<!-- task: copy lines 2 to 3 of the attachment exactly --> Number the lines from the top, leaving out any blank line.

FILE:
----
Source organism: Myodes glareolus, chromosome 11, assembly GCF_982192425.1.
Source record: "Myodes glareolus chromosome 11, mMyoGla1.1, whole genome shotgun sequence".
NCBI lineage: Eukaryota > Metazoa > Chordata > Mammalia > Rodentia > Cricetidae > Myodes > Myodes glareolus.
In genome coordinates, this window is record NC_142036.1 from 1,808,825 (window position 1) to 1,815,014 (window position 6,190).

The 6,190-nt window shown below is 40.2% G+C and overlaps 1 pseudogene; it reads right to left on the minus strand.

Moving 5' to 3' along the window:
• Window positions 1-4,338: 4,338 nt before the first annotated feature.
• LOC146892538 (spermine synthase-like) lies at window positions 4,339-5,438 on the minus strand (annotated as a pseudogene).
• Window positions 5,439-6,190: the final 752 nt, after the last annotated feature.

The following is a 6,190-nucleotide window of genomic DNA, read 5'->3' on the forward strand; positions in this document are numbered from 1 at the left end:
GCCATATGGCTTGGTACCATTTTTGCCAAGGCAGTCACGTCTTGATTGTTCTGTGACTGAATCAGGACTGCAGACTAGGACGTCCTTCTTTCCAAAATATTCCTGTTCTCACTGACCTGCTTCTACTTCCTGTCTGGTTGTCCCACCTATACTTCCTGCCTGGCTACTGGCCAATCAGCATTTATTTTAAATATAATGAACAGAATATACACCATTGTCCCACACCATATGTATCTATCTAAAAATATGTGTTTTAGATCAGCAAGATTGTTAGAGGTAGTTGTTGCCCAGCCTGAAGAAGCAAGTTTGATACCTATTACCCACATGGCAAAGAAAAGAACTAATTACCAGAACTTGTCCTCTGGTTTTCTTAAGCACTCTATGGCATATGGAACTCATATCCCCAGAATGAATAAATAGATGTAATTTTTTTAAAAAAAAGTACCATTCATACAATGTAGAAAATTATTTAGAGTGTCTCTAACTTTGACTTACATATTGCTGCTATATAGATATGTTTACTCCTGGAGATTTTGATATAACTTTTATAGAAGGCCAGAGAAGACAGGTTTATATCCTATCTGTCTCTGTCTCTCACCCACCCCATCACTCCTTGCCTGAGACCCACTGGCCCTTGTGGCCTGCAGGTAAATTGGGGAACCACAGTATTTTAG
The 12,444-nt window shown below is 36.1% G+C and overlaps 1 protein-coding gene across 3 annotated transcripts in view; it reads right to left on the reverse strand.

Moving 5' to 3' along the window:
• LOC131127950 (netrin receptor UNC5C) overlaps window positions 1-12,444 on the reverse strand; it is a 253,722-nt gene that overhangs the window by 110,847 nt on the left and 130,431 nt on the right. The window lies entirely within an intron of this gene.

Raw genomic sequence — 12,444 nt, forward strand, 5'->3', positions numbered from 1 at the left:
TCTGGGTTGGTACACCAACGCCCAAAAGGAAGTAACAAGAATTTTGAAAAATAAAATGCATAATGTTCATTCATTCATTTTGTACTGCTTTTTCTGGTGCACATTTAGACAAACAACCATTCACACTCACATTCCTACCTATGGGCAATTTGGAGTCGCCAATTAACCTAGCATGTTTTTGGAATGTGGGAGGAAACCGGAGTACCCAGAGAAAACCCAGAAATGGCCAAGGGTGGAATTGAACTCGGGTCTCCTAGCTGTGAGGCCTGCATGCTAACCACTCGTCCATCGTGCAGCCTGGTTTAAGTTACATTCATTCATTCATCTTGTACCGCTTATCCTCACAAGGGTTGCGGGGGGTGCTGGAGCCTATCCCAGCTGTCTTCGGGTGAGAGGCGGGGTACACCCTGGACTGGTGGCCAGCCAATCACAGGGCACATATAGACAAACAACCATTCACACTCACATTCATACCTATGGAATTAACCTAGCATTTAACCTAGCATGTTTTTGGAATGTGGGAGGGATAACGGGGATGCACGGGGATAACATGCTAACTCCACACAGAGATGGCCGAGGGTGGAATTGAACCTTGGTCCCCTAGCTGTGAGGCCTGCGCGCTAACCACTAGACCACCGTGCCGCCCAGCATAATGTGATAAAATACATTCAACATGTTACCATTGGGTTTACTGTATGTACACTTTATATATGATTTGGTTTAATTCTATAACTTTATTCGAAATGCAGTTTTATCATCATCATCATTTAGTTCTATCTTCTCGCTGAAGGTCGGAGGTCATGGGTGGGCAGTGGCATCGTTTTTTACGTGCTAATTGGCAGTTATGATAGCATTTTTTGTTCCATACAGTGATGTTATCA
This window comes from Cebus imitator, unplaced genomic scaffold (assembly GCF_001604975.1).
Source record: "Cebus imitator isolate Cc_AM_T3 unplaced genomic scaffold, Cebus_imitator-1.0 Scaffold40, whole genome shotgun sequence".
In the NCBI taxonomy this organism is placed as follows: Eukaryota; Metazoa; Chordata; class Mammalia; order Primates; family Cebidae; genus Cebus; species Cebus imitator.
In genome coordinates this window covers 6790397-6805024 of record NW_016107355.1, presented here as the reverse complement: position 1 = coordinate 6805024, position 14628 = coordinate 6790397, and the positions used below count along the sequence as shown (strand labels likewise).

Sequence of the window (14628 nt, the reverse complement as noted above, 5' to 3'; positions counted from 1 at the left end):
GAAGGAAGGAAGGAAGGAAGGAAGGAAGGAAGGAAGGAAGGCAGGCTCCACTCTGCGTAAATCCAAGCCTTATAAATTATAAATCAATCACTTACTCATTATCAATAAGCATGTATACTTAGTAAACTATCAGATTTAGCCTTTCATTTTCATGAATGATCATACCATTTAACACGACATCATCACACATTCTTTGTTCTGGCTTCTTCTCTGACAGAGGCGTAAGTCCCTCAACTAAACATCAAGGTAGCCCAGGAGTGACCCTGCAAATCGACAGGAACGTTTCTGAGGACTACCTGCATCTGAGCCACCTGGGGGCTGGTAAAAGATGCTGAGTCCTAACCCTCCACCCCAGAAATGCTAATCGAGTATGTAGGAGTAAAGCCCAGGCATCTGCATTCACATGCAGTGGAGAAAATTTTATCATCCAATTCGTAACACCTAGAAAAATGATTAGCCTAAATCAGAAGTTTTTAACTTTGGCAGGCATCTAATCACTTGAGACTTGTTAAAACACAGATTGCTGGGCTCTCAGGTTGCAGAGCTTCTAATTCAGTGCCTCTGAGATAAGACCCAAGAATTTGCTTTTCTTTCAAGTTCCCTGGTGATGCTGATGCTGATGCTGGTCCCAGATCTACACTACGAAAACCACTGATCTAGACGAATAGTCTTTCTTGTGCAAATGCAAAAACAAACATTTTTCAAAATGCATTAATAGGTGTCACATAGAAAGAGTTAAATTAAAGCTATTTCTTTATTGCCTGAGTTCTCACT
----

Source record: "Myodes glareolus chromosome 11, mMyoGla1.1, whole genome shotgun sequence".
NCBI lineage: Eukaryota > Metazoa > Chordata > Mammalia > Rodentia > Cricetidae > Myodes > Myodes glareolus.